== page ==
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  1. MQSA Insights

Mammography at the FDA: Beyond MQSA

At the Food and Drug Administration (FDA), mammography is addressed by more than just the Mammography Quality Standards Act (MQSA) program. While the Division of Mammography Quality Standards (DMQS) oversees the quality assurance of mammography facilities, other components of the FDA assure the safety and effectiveness of mammography units and evaluate other breast imaging and diagnostic technologies.  These functions are implemented through the collaboration of several different components of the FDA; they also complement other functions of the FDA in which DMQS mammography experts participate. 

The FDA is divided into Centers for various product types: foods, drugs, medical devices, biologics, tobacco products, and veterinary food and medicine.  Within the Center for Devices and Radiological Health (CDRH), there is an Office of In Vitro Diagnostics and Radiological Health (OIR), which reviews products such as medical laboratory equipment, consumer medical tests, and radiation-emitting medical and consumer products.  OIR also implements the MQSA. 

The mammography-related functions of the FDA are performed primarily by two separate but "sister" divisions of OIR – DMQS which implements MQSA regulation of facilities, and the Division of Radiological Health (DRH) which regulates manufacturers of mammography units, display devices, and related software, among other radiological medical devices.  CDRH (including DMQS and DRH) and the other product-based FDA Centers also work closely with the FDA's Office of Regulatory Affairs (ORA), which has regional or "field" offices throughout the country that perform inspections of many mammography facilities as well as manufacturing facilities for foods, pharmaceuticals, medical devices and other products.

Of the four branches of DRH, DMQS works most closely with the Mammography, Ultrasound and Imaging Software Branch, which is responsible for the premarket review of new breast imaging devices and computer-aided detection/diagnosis software, post-market surveillance of adverse events, and for taking compliance actions when problems are discovered with mammography equipment already on the market. (Other branches of DRH cover other radiology and imaging devices, such as X-ray, CT scan, MRI, and nuclear medicine imaging equipment, as well as radiation therapy equipment and some nonmedical radiation-emitting products such as microwave ovens, nonmedical lasers, and tanning devices.)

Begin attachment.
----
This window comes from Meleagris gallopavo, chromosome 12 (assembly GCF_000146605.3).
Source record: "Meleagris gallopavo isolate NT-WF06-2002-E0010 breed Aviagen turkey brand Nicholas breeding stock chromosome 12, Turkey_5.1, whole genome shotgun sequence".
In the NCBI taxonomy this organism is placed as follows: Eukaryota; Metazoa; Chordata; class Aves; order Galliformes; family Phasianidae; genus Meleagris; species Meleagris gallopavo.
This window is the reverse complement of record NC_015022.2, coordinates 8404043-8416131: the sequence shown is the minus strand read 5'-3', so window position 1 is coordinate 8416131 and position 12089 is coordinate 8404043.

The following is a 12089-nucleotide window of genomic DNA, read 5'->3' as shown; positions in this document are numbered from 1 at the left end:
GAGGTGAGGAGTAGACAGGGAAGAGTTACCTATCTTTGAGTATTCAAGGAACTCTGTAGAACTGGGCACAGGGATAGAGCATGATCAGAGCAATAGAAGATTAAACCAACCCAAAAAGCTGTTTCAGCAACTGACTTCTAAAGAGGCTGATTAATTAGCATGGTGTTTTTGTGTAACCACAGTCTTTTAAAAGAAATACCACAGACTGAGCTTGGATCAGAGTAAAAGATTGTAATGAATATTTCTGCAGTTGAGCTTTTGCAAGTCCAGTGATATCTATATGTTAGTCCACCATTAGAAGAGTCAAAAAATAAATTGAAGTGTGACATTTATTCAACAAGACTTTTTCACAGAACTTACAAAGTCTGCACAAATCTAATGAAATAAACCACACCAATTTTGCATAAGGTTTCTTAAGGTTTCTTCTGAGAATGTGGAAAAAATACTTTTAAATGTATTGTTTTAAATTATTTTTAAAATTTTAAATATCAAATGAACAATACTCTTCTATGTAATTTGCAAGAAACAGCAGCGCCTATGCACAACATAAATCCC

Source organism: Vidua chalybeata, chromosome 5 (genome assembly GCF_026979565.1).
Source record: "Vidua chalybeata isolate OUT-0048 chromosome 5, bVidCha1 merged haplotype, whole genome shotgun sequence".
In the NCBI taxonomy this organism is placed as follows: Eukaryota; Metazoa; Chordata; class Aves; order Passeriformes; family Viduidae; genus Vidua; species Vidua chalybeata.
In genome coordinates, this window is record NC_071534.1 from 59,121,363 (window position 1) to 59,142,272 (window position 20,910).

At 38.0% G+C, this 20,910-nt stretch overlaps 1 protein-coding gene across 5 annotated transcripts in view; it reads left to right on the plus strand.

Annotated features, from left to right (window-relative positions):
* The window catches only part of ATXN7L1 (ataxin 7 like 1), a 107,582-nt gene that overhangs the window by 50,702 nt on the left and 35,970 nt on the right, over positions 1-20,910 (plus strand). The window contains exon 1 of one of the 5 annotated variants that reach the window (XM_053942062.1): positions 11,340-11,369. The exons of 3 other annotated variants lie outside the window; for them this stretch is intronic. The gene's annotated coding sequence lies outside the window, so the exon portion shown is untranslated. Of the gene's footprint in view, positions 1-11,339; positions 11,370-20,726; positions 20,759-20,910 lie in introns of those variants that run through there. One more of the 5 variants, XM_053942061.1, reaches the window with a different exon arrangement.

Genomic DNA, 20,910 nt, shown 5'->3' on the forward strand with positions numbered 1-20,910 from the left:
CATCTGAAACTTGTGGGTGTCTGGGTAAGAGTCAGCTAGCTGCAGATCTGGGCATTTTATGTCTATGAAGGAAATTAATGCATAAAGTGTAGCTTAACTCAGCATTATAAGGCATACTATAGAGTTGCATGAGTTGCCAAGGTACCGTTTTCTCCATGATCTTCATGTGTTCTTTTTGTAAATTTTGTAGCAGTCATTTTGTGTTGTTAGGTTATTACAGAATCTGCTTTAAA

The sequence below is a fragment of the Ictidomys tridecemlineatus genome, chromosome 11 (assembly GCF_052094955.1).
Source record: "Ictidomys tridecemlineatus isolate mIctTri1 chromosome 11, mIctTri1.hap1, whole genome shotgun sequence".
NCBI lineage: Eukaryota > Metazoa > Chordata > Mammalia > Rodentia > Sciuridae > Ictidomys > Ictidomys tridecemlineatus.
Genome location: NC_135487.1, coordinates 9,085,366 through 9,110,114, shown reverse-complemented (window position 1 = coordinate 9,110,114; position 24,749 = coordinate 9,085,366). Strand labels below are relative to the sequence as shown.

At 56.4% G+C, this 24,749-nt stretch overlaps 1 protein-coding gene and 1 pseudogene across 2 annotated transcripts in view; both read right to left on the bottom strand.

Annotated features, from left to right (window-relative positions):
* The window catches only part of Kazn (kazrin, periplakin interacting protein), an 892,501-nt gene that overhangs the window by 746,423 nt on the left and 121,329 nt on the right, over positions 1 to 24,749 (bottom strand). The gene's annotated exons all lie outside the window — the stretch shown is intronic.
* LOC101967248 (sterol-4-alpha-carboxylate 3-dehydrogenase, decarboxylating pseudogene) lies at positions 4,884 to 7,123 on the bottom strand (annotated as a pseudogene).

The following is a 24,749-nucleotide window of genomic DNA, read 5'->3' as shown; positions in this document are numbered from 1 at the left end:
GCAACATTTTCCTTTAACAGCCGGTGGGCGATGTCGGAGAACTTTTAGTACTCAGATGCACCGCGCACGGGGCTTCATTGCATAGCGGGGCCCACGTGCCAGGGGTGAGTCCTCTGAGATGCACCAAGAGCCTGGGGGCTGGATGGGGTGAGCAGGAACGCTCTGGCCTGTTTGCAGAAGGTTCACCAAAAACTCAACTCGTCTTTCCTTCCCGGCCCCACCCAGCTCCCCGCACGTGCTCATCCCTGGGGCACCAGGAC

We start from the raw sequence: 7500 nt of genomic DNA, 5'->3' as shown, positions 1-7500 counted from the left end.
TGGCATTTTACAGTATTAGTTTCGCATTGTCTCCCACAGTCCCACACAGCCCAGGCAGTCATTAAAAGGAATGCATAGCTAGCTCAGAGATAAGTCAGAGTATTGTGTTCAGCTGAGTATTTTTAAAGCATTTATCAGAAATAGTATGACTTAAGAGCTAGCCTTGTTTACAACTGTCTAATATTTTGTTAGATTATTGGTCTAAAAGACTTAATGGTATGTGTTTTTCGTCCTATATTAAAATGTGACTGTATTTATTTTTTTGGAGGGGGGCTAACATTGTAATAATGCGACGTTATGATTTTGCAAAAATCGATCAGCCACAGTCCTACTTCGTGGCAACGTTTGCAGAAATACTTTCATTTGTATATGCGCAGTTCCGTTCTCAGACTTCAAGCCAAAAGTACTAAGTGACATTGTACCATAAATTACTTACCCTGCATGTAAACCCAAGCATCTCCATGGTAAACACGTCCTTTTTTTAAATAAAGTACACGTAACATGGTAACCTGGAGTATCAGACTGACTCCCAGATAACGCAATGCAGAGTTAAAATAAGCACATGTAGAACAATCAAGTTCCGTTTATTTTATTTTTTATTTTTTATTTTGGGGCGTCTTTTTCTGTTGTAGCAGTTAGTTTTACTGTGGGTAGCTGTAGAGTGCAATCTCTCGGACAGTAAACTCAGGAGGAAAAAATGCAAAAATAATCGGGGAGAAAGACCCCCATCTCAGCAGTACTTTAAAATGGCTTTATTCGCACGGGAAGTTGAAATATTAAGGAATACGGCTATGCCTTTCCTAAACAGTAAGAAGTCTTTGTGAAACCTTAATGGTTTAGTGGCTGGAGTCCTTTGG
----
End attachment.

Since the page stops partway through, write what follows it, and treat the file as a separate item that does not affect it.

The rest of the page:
CDRH takes a "total product life cycle" approach to the products it oversees, including responsibilities related to the premarket and postmarket review of devices and the monitoring of device manufacturers' compliance with regulations.  For medical devices, premarket review addresses FDA clearance or approval of new devices before they can be sold in the US; postmarket surveillance includes continued review of safety and effectiveness data for devices which are already on the market; and compliance addresses the need for companies to maintain good manufacturing practices which assure the continued safety and quality of their products.  For mammography, MQSA applies to each facility that performs mammograms, and the compliance process assures that facilities continue to meet the required quality standards in areas such as personnel qualifications, equipment testing, and communicating results to patients.

Thus, DMQS and other components of the FDA have many mutually beneficial interactions to advance public health:

  • DMQS and ORA work closely together to monitor the results of mammography facility inspections, and to communicate with facilities which need to take corrective action due to noncompliance.
  • Medical officers, compliance officers, and medical physicists from DMQS are consulted by DRH during its review of new breast imaging devices and relevant software, and for postmarket and compliance actions which involve a breast imaging device.  This interaction helps alert DRH reviewers to MQSA requirements which are unique to mammography, in addition to the typical range of premarket safety and effectiveness questions which apply to all medical devices. 
  • Similarly, DMQS personnel are consulted by other units of the FDA which review medical products related to breast health and collaborate with the CDRH Office of Science and Engineering Laboratories for its regulatory science research related to breast imaging.
  • DMQS personnel work with colleagues in the Office of Communications and the Office of Media Affairs to provide input into FDA public communications, such as Consumer Updates and responses to media requests, when they relate to breast health.
  • DMQS medical officers and medical physicists assist in reviewing breast-related research projects submitted to the FDA Office of Women's Health to help determine how to best allocate funds to support these important areas of research.

In summary, from the review of new mammography units and other devices, to postmarket surveillance of these devices, to mammography facility certification, to compliance for both facilities and manufacturers, to public communication about breast health, to the promotion of related research, DMQS and our colleagues throughout the FDA work in concert to promote and ensure quality imaging and breast health.  We in DMQS are proud to play a part in the FDA's broader responsibility to assure the safety and effectiveness of the nation's medical equipment, which dovetails nicely with our primary responsibility to ensure quality mammography for women across the nation.

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